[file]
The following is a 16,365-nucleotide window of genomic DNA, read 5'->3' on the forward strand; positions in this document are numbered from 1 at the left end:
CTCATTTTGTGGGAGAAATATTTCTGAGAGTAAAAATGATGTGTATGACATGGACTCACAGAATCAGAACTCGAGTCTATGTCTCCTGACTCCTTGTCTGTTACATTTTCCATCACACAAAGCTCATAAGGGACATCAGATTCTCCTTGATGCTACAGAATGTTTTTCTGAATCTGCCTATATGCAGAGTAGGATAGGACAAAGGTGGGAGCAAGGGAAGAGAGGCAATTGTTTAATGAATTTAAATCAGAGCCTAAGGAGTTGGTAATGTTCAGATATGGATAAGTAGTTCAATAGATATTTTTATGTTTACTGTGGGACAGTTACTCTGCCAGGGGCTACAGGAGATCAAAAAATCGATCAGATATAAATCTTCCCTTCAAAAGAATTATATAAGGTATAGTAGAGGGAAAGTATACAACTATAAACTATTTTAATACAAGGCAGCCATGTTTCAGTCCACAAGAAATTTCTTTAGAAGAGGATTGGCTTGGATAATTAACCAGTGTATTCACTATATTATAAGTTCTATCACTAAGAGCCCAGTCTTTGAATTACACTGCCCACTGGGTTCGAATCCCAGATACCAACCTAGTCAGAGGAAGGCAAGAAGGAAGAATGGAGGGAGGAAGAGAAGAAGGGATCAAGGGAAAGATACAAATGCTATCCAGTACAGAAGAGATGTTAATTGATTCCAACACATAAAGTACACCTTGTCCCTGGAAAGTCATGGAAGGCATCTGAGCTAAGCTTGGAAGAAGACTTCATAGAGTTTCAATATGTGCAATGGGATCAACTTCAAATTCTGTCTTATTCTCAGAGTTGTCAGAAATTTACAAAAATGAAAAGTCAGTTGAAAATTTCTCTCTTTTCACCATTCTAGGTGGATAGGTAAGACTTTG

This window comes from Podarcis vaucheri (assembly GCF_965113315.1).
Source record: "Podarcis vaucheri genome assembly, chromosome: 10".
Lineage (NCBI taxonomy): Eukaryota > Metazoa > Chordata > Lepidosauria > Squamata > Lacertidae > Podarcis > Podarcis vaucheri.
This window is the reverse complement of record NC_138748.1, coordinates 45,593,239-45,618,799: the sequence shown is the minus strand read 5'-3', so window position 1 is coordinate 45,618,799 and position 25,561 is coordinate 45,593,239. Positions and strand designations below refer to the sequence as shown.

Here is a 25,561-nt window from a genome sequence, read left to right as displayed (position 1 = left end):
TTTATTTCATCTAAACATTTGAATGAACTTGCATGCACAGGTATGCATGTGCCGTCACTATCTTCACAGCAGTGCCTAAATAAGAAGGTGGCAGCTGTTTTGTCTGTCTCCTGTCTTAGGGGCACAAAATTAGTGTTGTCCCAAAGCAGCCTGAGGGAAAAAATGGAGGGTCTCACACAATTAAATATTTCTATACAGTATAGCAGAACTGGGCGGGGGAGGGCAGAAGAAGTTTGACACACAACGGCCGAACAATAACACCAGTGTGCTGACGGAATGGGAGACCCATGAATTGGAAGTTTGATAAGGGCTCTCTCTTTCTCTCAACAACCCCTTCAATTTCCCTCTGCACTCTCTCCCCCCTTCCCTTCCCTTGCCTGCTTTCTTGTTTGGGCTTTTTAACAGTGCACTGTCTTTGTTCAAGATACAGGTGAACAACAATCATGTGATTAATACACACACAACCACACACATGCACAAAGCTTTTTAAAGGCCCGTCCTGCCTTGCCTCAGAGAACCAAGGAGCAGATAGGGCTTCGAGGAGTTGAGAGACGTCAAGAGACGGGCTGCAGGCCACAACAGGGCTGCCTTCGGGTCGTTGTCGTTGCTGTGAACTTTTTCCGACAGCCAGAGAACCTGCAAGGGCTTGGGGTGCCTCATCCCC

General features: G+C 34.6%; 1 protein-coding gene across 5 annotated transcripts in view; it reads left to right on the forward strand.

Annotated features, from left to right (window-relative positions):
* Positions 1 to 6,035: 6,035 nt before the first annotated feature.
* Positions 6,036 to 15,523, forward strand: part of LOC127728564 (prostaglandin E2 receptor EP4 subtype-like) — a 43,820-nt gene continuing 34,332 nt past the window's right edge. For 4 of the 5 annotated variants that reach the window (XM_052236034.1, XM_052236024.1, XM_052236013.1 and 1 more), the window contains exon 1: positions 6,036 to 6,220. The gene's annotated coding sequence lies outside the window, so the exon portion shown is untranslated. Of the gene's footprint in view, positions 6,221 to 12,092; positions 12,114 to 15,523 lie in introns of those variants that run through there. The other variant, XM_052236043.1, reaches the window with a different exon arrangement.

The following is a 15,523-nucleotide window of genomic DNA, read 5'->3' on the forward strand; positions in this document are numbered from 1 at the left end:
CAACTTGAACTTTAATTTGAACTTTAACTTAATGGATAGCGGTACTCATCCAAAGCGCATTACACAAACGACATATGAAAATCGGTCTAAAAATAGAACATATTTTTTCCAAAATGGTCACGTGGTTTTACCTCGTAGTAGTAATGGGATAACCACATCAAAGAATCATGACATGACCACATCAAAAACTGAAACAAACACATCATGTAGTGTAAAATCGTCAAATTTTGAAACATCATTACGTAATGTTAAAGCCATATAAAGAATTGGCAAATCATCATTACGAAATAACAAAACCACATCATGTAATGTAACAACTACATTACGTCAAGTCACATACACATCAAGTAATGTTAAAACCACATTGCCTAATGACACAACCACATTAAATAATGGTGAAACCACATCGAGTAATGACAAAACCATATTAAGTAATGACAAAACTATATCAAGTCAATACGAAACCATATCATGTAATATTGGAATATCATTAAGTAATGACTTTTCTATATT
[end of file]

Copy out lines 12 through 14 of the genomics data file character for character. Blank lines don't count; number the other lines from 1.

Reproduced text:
* Positions 6,036 to 15,523, forward strand: part of LOC127728564 (prostaglandin E2 receptor EP4 subtype-like) — a 43,820-nt gene continuing 34,332 nt past the window's right edge. For 4 of the 5 annotated variants that reach the window (XM_052236034.1, XM_052236024.1, XM_052236013.1 and 1 more), the window contains exon 1: positions 6,036 to 6,220. The gene's annotated coding sequence lies outside the window, so the exon portion shown is untranslated. Of the gene's footprint in view, positions 6,221 to 12,092; positions 12,114 to 15,523 lie in introns of those variants that run through there. The other variant, XM_052236043.1, reaches the window with a different exon arrangement.

The following is a 15,523-nucleotide window of genomic DNA, read 5'->3' on the forward strand; positions in this document are numbered from 1 at the left end:
CAACTTGAACTTTAATTTGAACTTTAACTTAATGGATAGCGGTACTCATCCAAAGCGCATTACACAAACGACATATGAAAATCGGTCTAAAAATAGAACATATTTTTTCCAAAATGGTCACGTGGTTTTACCTCGTAGTAGTAATGGGATAACCACATCAAAGAATCATGACATGACCACATCAAAAACTGAAACAAACACATCATGTAGTGTAAAATCGTCAAATTTTGAAACATCATTACGTAATGTTAAAGCCATATAAAGAATTGGCAAATCATCATTACGAAATAACAAAACCACATCATGTAATGTAACAACTACATTACGTCAAGTCACATACACATCAAGTAATGTTAAAACCACATTGCCTAATGACACAACCACATTAAATAATGGTGAAACCACATCGAGTAATGACAAAACCATATTAAGTAATGACAAAACTATATCAAGTCAATACGAAACCATATCATGTAATATTGGAATATCATTAAGTAATGACTTTTCTATATT